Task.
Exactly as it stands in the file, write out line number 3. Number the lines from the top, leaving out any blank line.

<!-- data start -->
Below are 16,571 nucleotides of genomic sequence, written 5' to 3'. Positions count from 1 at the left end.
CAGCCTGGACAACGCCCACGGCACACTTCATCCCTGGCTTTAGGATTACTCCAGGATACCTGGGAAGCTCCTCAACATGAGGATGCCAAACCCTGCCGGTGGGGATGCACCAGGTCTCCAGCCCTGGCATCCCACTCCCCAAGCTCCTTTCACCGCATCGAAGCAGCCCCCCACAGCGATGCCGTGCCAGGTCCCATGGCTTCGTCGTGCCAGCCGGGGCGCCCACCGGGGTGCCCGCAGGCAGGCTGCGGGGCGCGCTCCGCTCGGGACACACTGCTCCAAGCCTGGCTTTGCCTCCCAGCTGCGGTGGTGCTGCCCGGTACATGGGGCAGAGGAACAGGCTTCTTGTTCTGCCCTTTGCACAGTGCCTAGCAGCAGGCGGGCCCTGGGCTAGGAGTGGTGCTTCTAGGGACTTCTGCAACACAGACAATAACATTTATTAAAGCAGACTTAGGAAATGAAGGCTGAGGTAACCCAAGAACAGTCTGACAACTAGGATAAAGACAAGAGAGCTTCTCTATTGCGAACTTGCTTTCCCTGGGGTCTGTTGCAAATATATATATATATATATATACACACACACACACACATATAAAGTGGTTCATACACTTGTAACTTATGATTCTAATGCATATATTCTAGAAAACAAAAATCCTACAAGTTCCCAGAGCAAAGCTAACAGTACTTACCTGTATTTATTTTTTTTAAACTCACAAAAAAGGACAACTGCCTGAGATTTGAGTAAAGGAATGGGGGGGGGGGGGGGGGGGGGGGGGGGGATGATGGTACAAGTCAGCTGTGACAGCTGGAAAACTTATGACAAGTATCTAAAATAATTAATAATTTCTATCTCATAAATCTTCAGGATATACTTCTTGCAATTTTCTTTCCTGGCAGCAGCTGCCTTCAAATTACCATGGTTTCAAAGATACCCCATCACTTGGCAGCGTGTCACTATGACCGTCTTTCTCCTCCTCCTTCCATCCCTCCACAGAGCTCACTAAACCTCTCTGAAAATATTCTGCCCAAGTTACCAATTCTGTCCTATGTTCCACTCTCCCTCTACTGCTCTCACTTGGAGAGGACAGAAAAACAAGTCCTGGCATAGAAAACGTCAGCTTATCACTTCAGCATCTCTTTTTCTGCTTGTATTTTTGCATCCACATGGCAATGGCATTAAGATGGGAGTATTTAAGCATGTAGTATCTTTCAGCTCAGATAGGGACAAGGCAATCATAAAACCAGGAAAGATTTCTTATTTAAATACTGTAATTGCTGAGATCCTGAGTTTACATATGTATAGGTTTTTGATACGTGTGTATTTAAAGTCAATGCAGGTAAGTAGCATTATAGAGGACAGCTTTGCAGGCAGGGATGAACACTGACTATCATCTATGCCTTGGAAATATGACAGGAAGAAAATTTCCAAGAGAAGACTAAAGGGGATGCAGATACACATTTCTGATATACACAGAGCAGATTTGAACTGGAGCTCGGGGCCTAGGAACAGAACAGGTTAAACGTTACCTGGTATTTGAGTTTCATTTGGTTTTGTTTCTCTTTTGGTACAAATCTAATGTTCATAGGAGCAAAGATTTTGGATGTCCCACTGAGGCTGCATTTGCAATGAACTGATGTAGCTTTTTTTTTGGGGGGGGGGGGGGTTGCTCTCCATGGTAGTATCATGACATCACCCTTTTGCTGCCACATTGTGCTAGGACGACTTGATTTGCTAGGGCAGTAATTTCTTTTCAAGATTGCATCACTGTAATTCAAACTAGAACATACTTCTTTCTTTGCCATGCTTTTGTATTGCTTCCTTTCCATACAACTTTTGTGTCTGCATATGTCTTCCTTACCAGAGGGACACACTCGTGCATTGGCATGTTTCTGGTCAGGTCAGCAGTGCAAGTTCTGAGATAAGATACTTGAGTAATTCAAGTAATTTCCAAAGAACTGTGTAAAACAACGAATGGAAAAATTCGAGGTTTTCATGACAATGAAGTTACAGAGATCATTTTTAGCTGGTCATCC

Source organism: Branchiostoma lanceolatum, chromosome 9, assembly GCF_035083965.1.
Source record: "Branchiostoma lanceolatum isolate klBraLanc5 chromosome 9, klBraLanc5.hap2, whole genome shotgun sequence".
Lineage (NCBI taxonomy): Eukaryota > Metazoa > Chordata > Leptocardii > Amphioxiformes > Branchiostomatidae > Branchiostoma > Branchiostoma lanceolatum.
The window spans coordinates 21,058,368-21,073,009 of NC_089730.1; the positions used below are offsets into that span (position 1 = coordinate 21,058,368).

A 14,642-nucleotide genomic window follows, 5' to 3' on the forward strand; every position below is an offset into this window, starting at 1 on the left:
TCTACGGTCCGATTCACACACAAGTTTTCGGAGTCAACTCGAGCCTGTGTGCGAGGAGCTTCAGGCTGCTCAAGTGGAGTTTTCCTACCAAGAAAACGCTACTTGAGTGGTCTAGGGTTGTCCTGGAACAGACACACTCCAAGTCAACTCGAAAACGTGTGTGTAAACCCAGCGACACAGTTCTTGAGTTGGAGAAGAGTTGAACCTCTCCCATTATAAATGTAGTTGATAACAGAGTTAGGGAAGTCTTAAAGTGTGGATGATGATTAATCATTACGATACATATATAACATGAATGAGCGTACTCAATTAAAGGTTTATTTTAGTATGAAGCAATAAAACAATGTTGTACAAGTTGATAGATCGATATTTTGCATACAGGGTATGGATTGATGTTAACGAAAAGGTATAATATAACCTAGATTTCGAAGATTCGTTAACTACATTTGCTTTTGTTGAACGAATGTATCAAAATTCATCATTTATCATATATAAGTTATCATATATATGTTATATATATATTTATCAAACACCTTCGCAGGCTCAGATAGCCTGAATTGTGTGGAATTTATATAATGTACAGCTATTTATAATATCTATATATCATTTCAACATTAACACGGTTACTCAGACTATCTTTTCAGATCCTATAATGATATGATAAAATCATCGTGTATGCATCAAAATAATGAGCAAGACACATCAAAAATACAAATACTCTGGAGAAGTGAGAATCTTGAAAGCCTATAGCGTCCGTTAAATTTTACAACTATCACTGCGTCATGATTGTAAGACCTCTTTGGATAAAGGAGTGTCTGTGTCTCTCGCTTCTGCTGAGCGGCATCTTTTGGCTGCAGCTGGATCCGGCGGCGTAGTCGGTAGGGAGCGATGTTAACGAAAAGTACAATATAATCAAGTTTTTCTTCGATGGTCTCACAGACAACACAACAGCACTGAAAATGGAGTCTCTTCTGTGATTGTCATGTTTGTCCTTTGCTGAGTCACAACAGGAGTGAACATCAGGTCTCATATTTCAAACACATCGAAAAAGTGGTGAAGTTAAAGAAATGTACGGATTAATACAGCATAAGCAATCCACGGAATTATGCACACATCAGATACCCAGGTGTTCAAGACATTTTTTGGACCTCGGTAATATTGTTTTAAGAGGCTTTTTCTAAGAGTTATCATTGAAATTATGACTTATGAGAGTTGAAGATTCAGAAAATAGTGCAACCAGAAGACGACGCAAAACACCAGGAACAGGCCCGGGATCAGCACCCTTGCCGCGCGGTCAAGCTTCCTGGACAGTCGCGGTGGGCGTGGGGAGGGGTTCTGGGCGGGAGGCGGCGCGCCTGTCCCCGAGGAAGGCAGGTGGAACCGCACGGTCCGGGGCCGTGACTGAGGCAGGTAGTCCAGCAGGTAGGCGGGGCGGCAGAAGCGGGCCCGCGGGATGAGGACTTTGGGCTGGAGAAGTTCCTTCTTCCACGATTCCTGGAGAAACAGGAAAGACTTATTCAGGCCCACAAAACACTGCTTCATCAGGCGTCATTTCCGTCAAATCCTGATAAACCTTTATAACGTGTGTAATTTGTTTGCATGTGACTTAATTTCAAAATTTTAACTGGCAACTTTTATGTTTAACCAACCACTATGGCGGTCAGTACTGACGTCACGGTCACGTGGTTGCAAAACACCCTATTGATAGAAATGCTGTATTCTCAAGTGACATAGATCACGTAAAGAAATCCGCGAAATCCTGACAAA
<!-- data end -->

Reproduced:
Source organism: Branchiostoma lanceolatum, chromosome 9, assembly GCF_035083965.1.